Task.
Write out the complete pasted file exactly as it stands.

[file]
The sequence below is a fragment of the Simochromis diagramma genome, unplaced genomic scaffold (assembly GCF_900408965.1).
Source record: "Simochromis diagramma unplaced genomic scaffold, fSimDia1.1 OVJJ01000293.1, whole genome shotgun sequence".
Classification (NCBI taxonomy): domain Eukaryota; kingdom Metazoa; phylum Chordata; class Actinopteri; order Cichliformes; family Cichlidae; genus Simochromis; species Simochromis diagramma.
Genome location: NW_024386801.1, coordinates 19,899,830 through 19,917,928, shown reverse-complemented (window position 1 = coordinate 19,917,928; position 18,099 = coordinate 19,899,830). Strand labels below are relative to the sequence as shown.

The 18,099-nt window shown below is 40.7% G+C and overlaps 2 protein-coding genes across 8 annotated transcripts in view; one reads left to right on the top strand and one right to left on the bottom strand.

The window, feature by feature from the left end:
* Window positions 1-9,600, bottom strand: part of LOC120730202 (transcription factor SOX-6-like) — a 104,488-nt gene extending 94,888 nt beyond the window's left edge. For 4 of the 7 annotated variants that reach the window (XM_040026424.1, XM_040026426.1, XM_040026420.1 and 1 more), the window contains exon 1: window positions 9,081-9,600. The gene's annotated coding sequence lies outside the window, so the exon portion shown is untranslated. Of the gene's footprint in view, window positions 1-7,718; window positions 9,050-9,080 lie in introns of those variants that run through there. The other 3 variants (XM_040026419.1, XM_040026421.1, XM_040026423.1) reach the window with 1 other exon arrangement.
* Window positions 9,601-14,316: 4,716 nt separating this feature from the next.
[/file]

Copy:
The sequence below is a fragment of the Simochromis diagramma genome, unplaced genomic scaffold (assembly GCF_900408965.1).
Source record: "Simochromis diagramma unplaced genomic scaffold, fSimDia1.1 OVJJ01000293.1, whole genome shotgun sequence".
Classification (NCBI taxonomy): domain Eukaryota; kingdom Metazoa; phylum Chordata; class Actinopteri; order Cichliformes; family Cichlidae; genus Simochromis; species Simochromis diagramma.
Genome location: NW_024386801.1, coordinates 19,899,830 through 19,917,928, shown reverse-complemented (window position 1 = coordinate 19,917,928; position 18,099 = coordinate 19,899,830). Strand labels below are relative to the sequence as shown.

The 18,099-nt window shown below is 40.7% G+C and overlaps 2 protein-coding genes across 8 annotated transcripts in view; one reads left to right on the top strand and one right to left on the bottom strand.

The window, feature by feature from the left end:
* Window positions 1-9,600, bottom strand: part of LOC120730202 (transcription factor SOX-6-like) — a 104,488-nt gene extending 94,888 nt beyond the window's left edge. For 4 of the 7 annotated variants that reach the window (XM_040026424.1, XM_040026426.1, XM_040026420.1 and 1 more), the window contains exon 1: window positions 9,081-9,600. The gene's annotated coding sequence lies outside the window, so the exon portion shown is untranslated. Of the gene's footprint in view, window positions 1-7,718; window positions 9,050-9,080 lie in introns of those variants that run through there. The other 3 variants (XM_040026419.1, XM_040026421.1, XM_040026423.1) reach the window with 1 other exon arrangement.
* Window positions 9,601-14,316: 4,716 nt separating this feature from the next.